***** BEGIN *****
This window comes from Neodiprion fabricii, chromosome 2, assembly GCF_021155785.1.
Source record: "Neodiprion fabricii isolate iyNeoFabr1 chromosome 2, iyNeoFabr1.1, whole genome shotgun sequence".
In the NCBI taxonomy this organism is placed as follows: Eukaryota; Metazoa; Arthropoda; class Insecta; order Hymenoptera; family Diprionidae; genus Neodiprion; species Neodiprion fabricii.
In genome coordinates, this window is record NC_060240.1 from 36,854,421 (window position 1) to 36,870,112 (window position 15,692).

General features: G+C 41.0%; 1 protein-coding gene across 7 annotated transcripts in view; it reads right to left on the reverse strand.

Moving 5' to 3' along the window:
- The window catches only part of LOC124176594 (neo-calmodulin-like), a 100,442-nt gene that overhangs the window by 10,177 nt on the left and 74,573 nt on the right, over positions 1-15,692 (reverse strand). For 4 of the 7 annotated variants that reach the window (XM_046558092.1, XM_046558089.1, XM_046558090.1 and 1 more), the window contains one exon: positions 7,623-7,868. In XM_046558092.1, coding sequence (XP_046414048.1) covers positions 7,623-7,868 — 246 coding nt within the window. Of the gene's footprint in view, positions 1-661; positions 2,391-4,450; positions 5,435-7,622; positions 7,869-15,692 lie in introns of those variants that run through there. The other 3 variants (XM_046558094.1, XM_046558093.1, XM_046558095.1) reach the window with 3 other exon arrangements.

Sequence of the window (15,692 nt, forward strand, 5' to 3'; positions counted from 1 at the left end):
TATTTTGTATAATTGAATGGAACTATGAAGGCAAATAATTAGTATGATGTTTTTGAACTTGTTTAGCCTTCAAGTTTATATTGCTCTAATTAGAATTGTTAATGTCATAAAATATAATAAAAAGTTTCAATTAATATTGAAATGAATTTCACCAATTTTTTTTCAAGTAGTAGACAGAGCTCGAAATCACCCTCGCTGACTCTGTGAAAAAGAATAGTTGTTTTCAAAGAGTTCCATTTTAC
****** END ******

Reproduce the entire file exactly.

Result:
This window comes from Neodiprion fabricii, chromosome 2, assembly GCF_021155785.1.
Source record: "Neodiprion fabricii isolate iyNeoFabr1 chromosome 2, iyNeoFabr1.1, whole genome shotgun sequence".
In the NCBI taxonomy this organism is placed as follows: Eukaryota; Metazoa; Arthropoda; class Insecta; order Hymenoptera; family Diprionidae; genus Neodiprion; species Neodiprion fabricii.
In genome coordinates, this window is record NC_060240.1 from 36,854,421 (window position 1) to 36,870,112 (window position 15,692).

General features: G+C 41.0%; 1 protein-coding gene across 7 annotated transcripts in view; it reads right to left on the reverse strand.

Moving 5' to 3' along the window:
- The window catches only part of LOC124176594 (neo-calmodulin-like), a 100,442-nt gene that overhangs the window by 10,177 nt on the left and 74,573 nt on the right, over positions 1-15,692 (reverse strand). For 4 of the 7 annotated variants that reach the window (XM_046558092.1, XM_046558089.1, XM_046558090.1 and 1 more), the window contains one exon: positions 7,623-7,868. In XM_046558092.1, coding sequence (XP_046414048.1) covers positions 7,623-7,868 — 246 coding nt within the window. Of the gene's footprint in view, positions 1-661; positions 2,391-4,450; positions 5,435-7,622; positions 7,869-15,692 lie in introns of those variants that run through there. The other 3 variants (XM_046558094.1, XM_046558093.1, XM_046558095.1) reach the window with 3 other exon arrangements.

Sequence of the window (15,692 nt, forward strand, 5' to 3'; positions counted from 1 at the left end):
TATTTTGTATAATTGAATGGAACTATGAAGGCAAATAATTAGTATGATGTTTTTGAACTTGTTTAGCCTTCAAGTTTATATTGCTCTAATTAGAATTGTTAATGTCATAAAATATAATAAAAAGTTTCAATTAATATTGAAATGAATTTCACCAATTTTTTTTCAAGTAGTAGACAGAGCTCGAAATCACCCTCGCTGACTCTGTGAAAAAGAATAGTTGTTTTCAAAGAGTTCCATTTTAC